• The profile may be a weather sealing strip having a sealing portion (usually of relatively lower hardness material which may be foamed or sponged) extending from a carrier portion comprising the channel (usually of relatively higher hardness material). The channel side walls may have inwardly-directed opposed gripping portions, away from its base, to engage opposite sides of the flange preferably clear of the adhesive. These gripping portions may suitably be portions of the inner wall surface itself, rather than fingers or other projections directed back towards the channel base although such may be used. Desirably the channel is free of metal reinforcement, to exploit to the full the effect of the adhesive.
  • Some aspects are set out int he claims.
  • Aspects disclosed herein include the profile strip itself, including the hot-melt adhesive ready for fitting onto a flange, as well as a method in which it is manufactured (e.g. by extrusion), a method in which it is fitted onto a flange with melting of the adhesive, and a construction e.g. a vehicle construction or vehicle closure element construction, comprising the strip so fitted onto a flange.
  • The carrier channel may have a Shore A hardness of from about 70 to about 100. The hot-melt adhesive may have a viscosity (at a representative working temperature e.g. 350°F) of from 10,000 to 20,000 centipoise.
  • BRIEF DESCRIPTION OF THE DRAWINGS
  • Our proposals will be better understood when reference is had to the following figures, in which like-numerals refer to like-parts, and in which:
  • FIG. 1 is a cross-sectional view of a sealing strip profile mounted on a mounting flange.
  • FIG. 2 is a cross-section view of a different profile mounted on a mounting flange.
  • DETAILED DESCRIPTION
  • Fig. 1 is a cross-sectional view of a profile, generally 10, mounted on a mounting flange 22. As shown, the profile 10 comprises a carrier structure, generally 12, from which a seal structure, generally 14, extends. The seal structure 14 of the Figure has a bulbular configuration in which walls 30 enclose a space 34. A vent hole 32 is shown through which air enters and leaves the enclosed space 34, depending on whether the weather-strip seal is in its compressed or expanded position, the Figure illustrating the expanded position. The outer surface 26 of the seal structure serves as a sealing surface, and in the embodiment shown has an extending lip 28 which serves as an extension of such surface.
  • The bulbular seal structure 14 extends from, and is attached to carrier structure 12. The latter structure comprises two opposed carrier walls, 18 and 19, respectively, connected by a base 21, and contains a foamed hot-melt adhesive 16 in the channel 20 between the walls.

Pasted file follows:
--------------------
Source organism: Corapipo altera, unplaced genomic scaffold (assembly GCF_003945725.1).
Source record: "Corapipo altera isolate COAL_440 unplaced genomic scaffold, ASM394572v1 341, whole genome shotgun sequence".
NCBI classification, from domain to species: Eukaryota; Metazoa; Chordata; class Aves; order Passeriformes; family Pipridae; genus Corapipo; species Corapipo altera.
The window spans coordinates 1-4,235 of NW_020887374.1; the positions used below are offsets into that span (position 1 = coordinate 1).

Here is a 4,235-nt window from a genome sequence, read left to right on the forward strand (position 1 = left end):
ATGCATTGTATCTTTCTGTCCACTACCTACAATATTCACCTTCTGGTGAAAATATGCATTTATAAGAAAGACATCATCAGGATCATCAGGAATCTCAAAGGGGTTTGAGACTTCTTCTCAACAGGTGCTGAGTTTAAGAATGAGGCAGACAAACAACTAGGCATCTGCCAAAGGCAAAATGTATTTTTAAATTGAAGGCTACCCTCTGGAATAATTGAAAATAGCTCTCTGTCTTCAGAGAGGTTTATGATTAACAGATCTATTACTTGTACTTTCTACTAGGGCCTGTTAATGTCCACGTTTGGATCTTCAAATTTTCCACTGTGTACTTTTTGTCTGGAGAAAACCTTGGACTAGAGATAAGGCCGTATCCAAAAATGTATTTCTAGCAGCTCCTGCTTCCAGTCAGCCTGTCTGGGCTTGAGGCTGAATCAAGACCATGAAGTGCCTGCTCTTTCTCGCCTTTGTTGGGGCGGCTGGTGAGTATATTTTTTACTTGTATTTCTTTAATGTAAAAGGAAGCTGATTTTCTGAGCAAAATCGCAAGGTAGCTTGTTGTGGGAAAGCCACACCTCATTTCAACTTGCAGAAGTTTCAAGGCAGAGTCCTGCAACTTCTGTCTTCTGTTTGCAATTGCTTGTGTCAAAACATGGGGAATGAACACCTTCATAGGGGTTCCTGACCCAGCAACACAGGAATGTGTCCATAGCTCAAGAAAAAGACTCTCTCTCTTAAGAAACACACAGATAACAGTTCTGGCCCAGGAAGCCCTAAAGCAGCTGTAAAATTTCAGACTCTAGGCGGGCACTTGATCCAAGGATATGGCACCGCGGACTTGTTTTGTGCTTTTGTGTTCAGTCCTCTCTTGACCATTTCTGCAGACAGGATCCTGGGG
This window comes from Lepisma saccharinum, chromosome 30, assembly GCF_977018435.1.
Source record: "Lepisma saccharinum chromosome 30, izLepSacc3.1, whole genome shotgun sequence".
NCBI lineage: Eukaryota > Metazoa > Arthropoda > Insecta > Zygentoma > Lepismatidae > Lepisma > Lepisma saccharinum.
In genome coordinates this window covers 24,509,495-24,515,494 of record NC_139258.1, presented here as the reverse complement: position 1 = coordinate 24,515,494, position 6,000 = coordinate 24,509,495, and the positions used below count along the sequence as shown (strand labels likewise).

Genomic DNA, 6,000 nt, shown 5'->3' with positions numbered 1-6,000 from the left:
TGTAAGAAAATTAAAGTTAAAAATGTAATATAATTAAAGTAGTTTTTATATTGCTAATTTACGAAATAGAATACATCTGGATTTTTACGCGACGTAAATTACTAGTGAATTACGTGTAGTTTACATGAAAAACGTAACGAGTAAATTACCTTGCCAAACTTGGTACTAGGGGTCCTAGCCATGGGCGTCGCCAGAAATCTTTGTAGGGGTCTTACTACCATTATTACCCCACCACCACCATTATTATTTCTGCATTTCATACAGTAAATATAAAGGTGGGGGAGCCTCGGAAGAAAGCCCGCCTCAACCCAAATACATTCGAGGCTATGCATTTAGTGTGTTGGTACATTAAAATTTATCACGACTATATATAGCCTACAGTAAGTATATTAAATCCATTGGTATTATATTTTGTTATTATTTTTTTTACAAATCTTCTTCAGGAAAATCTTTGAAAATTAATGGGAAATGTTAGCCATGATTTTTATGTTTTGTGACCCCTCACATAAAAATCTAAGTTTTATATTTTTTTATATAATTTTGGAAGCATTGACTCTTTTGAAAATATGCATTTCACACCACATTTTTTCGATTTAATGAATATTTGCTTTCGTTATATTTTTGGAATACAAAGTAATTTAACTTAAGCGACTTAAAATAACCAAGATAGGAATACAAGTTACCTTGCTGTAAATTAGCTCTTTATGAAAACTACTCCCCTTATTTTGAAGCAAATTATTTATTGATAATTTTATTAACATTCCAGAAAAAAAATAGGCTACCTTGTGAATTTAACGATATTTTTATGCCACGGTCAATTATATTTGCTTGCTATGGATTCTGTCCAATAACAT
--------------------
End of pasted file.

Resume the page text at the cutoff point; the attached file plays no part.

• Extending into the carrier channel 20, formed between the opposing walls 18 and 19 is a weatherstrip mounting or "pinchweld" flange 22 which is an extension of the sheet metal body with which the weatherstrip seal 10 is associated.
  • Among other things, the thickness of the seal wall 30 determines the force which must be exerted on the weatherstrip seal 10 in order to effect a sealing relationship between the components to be sealed. The wall thickness may vary within fairly broad limits; however, in the profiles preferred herein the walls will usually only be from about 1 to 3 mils thick. One of the advantages of these profiles is that thinner seal walls 30, and therefore reduced sealing pressure, become possible as a consequence of the fact that the carrier walls 18, 19 from which the seal walls extend may be thinner, because metal reinforcement need not be used therein.
  • With respect to the vent holes 32, a sufficient number will be provided to facilitate the passage of air during compression and expansion of the weatherstrip seal 10 when components are being sealed or unsealed, as for example, when an automobile door or trunk lid is closed or opened. Typically, the vent holes 32 will be spaced from about 6 to 12 inches apart and will be dimensioned to provide good air flow therethrough.
  • Referring again to the carrier structure 12, specifically to the hot-melt adhesive 16, the adhesive is conveniently introduced into the channel 20 as the weatherstrip seal 10 is being formed, for example, by extrusion. In a typical procedure, the adhesive will be heated to from about 250°F to 350°F, prior to being injected into the channel. In order to achieve a secure anchoring of the carrier 12 on the mounting flange 22, it has been found desirable to fill approximately 10 to 30 percent of the cavity with the adhesive. However, in order to minimize the amount of hot-melt adhesive necessary for the filling operation, and therefore its cost, it has been found advantageous to inject gas e.g. nitrogen into it. Such injection produces entrapped bubbles and, therefore, increases the volume of the adhesive for a given weight. In order to retain the nitrogen bubbles in an entrapped condition, it is also desirable that the hot-melt maintain its viscosity over a relatively wide temperature range and that it retain its adhesive tack until it is installed on the mounting flange at a later point in time.